In the 1940s, Clark Gable was the King of Hollywood.
Millions of people around the world knew and loved him from his iconic roles in films like “Gone With the Wind,” “Mutiny on the Bounty” and “It Happened One Night.” Gable, with his trademark mustache, probably couldn’t have walked down a busy street anywhere in America without being recognized.
But in early January 1943, the 41-year-old Gable, a star even among stars, walked onto Fort George Wright in Spokane as a common soldier, ready to train as an aerial gunner alongside teenagers before heading overseas to fight in World War II.
Gable’s arrival at Fort George Wright would have been a topic of discussion among everyone on base, regardless of rank. The men he trained with during the few weeks he spent in Spokane undoubtedly told stories for the rest of their lives about meeting the Hollywood legend.
But there’s relatively little documented evidence of Gable’s time in Spokane, and his training has, to some extent, been shrouded in mystery.
Photos donated to Fairchild Air Force Base by the son of a man who trained Gable in aerial gunnery have helped remove some of that mystery.
Rebekah Horton, the 92nd Air Refueling Wing’s historian, said she had never seen two of the three Clark Gable photos that Craig Willan donated on June 25.
One of the images shows gunnery sergeant Merrill “Bill” Willan, Craig Willan’s father, next to Gable as the movie star trains in a turret. The other image shows the two men standing side by side holding shotguns.
The photos, which are in remarkably good condition, provide new historical evidence of what Gable was doing when he was here, Horton said.
“We had originally thought that he had received his turret training at a different base,” she said. “This is a part of history that I had not yet found.”
Movie actor Clark Gable sits in a turret gun simulator during gunnery training with gunnery sergeant Bill Willan in January 1943 at Camp Seven Mile near Spokane. The movie star was training as a turret gunner at Camp Seven Mile, which is now inside of Riverside State Park, and staying at Fort George Wright, though it wasn’t a part of his assignment, which was to make films for the war effort. (Fairchild Air Force Base archive)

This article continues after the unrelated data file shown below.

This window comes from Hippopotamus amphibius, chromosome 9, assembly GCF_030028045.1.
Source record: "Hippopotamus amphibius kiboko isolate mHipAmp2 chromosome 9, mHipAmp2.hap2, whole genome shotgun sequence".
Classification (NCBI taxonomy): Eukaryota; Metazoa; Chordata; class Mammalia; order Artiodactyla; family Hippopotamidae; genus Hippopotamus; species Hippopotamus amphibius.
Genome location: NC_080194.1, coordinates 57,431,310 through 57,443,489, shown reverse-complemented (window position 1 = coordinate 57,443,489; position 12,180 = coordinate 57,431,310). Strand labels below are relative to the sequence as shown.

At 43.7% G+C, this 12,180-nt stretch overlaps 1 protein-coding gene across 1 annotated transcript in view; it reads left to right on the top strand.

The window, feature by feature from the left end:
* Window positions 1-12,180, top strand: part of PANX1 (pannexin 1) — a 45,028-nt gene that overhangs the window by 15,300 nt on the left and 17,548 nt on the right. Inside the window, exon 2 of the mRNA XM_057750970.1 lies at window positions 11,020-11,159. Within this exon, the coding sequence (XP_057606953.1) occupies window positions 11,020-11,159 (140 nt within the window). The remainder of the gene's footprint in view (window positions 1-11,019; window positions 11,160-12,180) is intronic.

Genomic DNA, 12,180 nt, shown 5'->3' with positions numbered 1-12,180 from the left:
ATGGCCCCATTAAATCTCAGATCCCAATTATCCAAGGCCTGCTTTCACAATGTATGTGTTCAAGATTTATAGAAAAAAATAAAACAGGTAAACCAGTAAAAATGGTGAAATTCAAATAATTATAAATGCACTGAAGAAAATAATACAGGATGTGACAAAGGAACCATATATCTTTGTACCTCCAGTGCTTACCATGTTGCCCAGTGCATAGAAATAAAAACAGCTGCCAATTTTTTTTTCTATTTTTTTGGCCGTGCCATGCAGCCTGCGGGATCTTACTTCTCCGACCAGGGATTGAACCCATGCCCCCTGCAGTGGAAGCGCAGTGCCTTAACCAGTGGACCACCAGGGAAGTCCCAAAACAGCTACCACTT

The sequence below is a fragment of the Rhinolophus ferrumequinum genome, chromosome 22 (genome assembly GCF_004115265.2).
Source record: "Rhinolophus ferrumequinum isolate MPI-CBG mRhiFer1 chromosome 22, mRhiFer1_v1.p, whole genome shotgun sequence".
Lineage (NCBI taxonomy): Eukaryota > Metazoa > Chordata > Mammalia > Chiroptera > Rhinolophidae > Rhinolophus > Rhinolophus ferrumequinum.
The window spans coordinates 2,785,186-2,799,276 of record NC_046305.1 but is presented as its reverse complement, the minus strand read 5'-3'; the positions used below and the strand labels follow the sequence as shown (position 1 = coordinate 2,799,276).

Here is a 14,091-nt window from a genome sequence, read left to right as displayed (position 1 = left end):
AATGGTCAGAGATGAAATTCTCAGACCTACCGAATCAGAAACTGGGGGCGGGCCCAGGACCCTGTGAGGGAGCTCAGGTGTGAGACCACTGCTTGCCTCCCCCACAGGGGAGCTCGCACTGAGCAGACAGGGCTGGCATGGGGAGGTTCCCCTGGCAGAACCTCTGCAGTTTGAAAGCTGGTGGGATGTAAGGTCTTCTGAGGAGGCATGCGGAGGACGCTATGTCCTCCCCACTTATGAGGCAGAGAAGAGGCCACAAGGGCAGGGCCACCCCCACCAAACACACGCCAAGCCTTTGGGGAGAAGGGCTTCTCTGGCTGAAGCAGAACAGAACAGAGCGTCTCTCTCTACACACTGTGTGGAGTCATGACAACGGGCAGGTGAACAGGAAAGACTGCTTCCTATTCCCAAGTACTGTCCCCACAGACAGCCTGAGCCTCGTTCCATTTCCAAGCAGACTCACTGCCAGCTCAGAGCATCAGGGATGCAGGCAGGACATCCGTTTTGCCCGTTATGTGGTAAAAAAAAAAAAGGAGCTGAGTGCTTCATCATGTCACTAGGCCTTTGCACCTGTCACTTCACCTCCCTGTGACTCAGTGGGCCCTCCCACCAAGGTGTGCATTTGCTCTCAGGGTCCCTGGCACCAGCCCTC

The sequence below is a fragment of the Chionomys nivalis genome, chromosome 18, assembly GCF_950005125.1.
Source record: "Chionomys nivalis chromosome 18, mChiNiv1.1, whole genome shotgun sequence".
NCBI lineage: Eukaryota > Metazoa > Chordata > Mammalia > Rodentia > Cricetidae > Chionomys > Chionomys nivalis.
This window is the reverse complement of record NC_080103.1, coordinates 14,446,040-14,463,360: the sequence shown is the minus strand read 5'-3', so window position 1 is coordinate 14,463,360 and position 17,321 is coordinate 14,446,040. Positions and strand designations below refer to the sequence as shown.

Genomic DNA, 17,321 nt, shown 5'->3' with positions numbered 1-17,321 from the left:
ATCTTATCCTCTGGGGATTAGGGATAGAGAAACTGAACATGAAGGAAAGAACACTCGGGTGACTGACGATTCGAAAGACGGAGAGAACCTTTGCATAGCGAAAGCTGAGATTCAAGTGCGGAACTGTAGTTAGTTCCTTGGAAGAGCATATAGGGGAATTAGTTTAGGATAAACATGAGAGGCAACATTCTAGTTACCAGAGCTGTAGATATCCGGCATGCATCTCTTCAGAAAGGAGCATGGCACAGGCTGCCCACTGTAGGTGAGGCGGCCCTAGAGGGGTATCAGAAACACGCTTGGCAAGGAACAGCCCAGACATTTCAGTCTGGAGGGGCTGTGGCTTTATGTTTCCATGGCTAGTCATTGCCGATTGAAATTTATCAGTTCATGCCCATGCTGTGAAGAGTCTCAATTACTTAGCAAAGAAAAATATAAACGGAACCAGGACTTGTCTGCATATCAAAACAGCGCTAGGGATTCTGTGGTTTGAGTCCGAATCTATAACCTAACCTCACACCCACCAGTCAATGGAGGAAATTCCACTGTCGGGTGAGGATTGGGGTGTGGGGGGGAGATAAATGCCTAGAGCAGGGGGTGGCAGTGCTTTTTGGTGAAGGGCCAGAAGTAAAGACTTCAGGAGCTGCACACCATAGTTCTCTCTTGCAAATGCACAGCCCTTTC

From the silver screen to the battlefield
After the Japanese bombed Pearl Harbor in December 1941, a slew of famous Americans signed up to fight in World War II.
Gable did not immediately enlist, but he reportedly tried. His wife, actress Carole Lombard, sent a telegram to President Franklin Roosevelt on Gable’s behalf asking how the King of Hollywood could join the war effort. Roosevelt telegrammed back, telling Gable to stay where he was.
Cases like Gable’s were tricky for elected officials and military leaders. From a national morale and recruiting standpoint, there was enormous value in having celebrities fight.
At the same time, if a celebrity died in battle it could be emotionally devastating for the country, so leaders like Roosevelt often tried to keep beloved figures out of the military. As a sort of compromise, officers tried to keep celebrities out of harm’s way when they did enlist.
“Most of the high brass during the war did not want these guys flying combat,” Craig Willan said. “They didn’t want to kill them off.”
At first, Gable obeyed Roosevelt’s orders and remained a civilian. But his life changed in January 1942.
Lombard, in the middle of a war bond selling tour, died in a plane crash. Gable was devastated, and by some accounts never fully recovered.
Following Lombard’s death, Gable felt he had to do more for the war effort, Horton said. In June 1942, he walked into an Army recruiter’s office and enlisted.
“He defied a direct order from the president,” Horton said.
Private Gable headed to Florida for basic training. After he finished basic, U.S. Army Air Forces General Henry “Hap” Arnold gave him a special assignment.
Gable would serve as part of the First Motion Picture Unit of the Army Air Forces. The Army tasked the unit with making propaganda and training films. Gable’s job would be to make a movie about the combat experience of aerial gunners, and the film, narrated by the world-famous Gable, would be a helpful recruitment tool.
According to the Spokane Daily Chronicle, Gable received the silver wings of an aerial gunner on Jan. 7, 1943, in Florida. He arrived in Spokane a few days later as a first lieutenant.
Gable was only here a few weeks. Details about his stay are scarce, but thanks in part to the pictures donated by Craig Willan, it’s clear Gable practiced shooting down Nazi planes in Spokane.